HandleRequests at first searches by 'eggHunt' resource with ID equal to 2 (packed into 'EsetCrackme2015.dll'). 'EggHunt' traverses all resources within file by getting their size and add this value to current file offset. If ID is equal to requested then address of resource is returned. Resource with ID equal to 2 is path to named pipe, which is used for transferring data between processes.

Path is exactly '//./pipe/EsetCrackmePipe', which is decrypted by XOR with key 'PIPE'. Transferring data works in client-server architecture. Client sends 2 packets: first is type of request (0x1 - data transfer, 0x2 - send signal) and second one with ID of resource/signal. Server in case of data transfer responds the same two packets, third packet contains 4 bytes size of data and fourth data requested.

On screenshoot below side we can see functions used to response request.

Firstly there is opened pipe by 'CreateNamedPipeA' then connected to other side by 'ConnectNamedPipe'. If there is some problem error is checking by 'GetLastError'. Then function reads data request data: request type (values 1 or 2) and its ID. Depending on them 'responseRequest' reply with requested data or response to signal. 'responseRequest' at first replies with type of request and its ID, then depending on request type takes appropriate actions. For type equals 1 it finds by 'eggHunt' resource address, then sends its size and data. Block diagram on next page.

For type equals to 2 signal for valid password entered is served (meaning back-end). 'handle_type_2_request' firstly checks by value of [offsets+0x10b] state whether frontend of crackme is running. If so then save to specific memory address value of ID placing them next to each other like in array. 'offsets' is used to get memory addresses to write.

Next use 'SetEvent' to trigger earlier created event from 'setup_playground', which is going to be served in another thread. Requesting signal or data results in sending to client message 'OK' or 'ER' giving feedback.

Back to 'setup_playground'

When thread to communicate between processes is created next step is to save addresses of 'decryptResource' and 'getFunc2Overlay' to memory obtained by 'offsets' and find resources with IDs 0x3 and 0x101.

Resource with ID equals to 0x3 is decrypted by XOR with key '!This program cannot be run in DOS mode', which resides in any not by hand modified PE executable. In this case it is retrieved from 'kernel32.dll' executable which is present in address space. Decrypted resource 0x3 is base64 string 'SXJyZW4lMjBpc3QlMjBtZW5zY2hsaWNo'. However it's not converted to plain text anywhere. The string is passed to function responsible for decrypt resource 0x101. I left in-depth analysis for this function and treat it as black-box. Function gets base64 as key and decrypt resource.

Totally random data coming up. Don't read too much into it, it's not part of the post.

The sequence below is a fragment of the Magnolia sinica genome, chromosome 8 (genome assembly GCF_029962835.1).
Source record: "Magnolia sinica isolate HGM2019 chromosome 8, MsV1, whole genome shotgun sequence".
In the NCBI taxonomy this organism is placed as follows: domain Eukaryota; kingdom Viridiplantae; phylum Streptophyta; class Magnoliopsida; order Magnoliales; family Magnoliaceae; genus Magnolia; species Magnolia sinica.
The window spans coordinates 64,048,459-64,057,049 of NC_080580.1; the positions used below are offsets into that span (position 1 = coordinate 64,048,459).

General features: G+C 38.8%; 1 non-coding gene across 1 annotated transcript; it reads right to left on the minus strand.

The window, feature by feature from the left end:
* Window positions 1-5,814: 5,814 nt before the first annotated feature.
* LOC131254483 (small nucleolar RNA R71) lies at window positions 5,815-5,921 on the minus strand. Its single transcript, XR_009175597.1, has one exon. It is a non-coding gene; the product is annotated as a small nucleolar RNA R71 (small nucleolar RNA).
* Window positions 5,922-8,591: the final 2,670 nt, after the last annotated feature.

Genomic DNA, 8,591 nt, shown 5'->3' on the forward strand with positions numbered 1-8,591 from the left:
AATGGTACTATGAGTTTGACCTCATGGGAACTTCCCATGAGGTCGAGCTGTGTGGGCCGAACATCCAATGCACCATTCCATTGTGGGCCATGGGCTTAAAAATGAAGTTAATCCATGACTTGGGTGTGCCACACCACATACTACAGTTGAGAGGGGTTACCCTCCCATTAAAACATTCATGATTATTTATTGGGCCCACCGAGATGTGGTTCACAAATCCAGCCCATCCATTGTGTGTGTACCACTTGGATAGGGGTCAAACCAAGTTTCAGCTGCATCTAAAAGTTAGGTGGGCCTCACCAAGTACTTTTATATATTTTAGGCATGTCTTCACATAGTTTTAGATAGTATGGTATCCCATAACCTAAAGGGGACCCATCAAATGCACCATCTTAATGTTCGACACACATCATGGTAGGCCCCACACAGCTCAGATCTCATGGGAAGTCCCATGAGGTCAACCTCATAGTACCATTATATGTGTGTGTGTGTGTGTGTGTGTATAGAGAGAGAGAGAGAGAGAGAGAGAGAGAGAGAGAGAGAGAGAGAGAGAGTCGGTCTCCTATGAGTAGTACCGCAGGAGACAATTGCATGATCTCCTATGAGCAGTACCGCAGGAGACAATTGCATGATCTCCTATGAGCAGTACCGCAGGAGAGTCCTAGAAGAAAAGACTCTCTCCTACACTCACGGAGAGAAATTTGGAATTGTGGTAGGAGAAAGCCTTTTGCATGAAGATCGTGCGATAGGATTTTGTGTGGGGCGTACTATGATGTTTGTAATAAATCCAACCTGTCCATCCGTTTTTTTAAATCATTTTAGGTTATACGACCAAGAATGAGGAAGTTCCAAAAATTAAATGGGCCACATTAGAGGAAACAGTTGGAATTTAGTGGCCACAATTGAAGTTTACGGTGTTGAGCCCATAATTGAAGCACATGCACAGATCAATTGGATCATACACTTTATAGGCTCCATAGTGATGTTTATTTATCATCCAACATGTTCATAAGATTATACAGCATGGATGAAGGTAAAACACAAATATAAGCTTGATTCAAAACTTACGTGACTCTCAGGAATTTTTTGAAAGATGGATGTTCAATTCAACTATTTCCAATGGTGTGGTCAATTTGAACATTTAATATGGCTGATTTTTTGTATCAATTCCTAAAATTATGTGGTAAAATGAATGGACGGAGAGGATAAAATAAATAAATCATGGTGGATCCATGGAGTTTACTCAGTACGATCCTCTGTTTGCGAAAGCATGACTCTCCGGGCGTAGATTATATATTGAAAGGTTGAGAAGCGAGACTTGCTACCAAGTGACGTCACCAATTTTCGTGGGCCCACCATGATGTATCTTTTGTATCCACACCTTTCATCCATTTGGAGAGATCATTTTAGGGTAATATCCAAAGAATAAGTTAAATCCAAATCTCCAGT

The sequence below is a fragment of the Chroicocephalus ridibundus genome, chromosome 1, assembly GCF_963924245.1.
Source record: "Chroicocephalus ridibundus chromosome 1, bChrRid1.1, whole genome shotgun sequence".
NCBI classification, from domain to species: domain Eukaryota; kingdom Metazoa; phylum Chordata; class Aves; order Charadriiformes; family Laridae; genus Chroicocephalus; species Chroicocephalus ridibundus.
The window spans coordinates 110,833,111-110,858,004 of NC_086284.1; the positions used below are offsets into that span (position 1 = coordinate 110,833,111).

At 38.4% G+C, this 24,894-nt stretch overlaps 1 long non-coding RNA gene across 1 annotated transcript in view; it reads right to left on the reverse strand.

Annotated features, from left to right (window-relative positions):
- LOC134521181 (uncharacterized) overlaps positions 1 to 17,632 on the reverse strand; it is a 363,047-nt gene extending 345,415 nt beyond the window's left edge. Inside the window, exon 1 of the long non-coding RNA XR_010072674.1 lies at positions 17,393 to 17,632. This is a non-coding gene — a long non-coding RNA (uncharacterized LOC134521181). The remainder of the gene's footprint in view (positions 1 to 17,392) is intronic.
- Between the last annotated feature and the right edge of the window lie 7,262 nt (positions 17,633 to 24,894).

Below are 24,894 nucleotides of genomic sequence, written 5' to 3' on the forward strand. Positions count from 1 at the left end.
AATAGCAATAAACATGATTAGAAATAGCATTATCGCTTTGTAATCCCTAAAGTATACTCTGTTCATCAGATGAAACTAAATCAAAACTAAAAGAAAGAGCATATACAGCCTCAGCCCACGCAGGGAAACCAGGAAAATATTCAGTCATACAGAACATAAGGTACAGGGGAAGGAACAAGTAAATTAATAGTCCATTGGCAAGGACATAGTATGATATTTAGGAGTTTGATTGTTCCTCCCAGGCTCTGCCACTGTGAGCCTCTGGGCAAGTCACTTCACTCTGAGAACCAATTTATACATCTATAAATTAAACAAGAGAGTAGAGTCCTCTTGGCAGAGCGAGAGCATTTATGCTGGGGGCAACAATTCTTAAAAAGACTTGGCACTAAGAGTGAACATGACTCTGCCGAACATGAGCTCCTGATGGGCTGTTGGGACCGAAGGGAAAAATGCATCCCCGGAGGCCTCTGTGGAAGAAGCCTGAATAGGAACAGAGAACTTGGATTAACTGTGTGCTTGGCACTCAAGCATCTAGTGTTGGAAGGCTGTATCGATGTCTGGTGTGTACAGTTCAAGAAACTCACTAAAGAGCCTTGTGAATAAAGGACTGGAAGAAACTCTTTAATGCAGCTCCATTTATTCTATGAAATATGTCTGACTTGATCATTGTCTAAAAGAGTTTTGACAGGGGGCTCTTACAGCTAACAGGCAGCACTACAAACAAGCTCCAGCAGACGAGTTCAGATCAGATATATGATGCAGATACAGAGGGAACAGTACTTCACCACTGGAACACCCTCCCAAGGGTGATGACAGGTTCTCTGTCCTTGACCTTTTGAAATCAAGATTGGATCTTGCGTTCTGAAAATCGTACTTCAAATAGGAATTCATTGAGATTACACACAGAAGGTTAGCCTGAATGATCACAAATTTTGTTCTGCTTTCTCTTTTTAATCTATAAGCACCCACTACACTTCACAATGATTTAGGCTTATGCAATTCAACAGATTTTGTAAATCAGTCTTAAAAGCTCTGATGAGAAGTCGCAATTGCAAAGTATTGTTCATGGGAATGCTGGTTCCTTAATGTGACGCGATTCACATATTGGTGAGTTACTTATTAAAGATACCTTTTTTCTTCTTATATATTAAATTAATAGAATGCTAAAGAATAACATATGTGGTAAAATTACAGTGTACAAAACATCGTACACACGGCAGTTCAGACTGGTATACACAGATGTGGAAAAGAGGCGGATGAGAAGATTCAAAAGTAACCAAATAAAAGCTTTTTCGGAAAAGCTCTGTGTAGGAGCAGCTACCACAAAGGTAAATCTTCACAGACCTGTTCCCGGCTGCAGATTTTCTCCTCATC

Resource with ID 0x101 is decrypted (by function 'decrypt_binary'). It is valid PE32 executable with relocations, which are applied by function 'apply_relocations'. This binary is frontend of crackme. At address 0x402262 there is instruction obtaining entry address of binary from resource 0x101; virtual address of this entry point in my case is 0x10000CDD. Then this pointer is saved to local variable 'code'. I dumped (using x32dbg) newly decrypted executable as 'front-end.exe' for later analysis on disk.

We are moving to loop that iterate until the frontend is running (for flag [offsets+0x108] equals 0 it is active, for 1 inactive) and sends signals. Block of code with name 'wait_for_event_from_front_end' waits for event and then returns back to beginning of the loop. If the frontend was shut down or all conditions to complete crackme were met then function is exiting and thread for handling requests is terminated as well. At 0x402278 there is call to the frontend executable at its entry point got before (0x10000CDD). Function at this address is called by me 'checks_n_hollowing', which simplified block diagram is shown on next page. Main task earlier mentioned function is to perform process hollowing. Generally this technique is based on creating a seemingly innocent process in a suspended state then copy code contents into it and resume the process. To achieve this following steps are taken. Get resources with IDs ID 0x102, 0x103 and 0x104. Resource 0x102 is position independent code for process hollowing (PIC, using relative addressing, tricks like call $+5, pop eax). Pointer to resource 0x103 is passed as argument to this code. At first it creates new process 'svchost.exe' (with flag CREATE_SUSPENDED). Code is quite complicated for me so I took dynamic approach. I set breakpoints on suspected API functions responsible for operating on processes and I was able to determine steps took by process hollowing code.

  1. Create new 'svchost.exe' process (using Create ProcessA);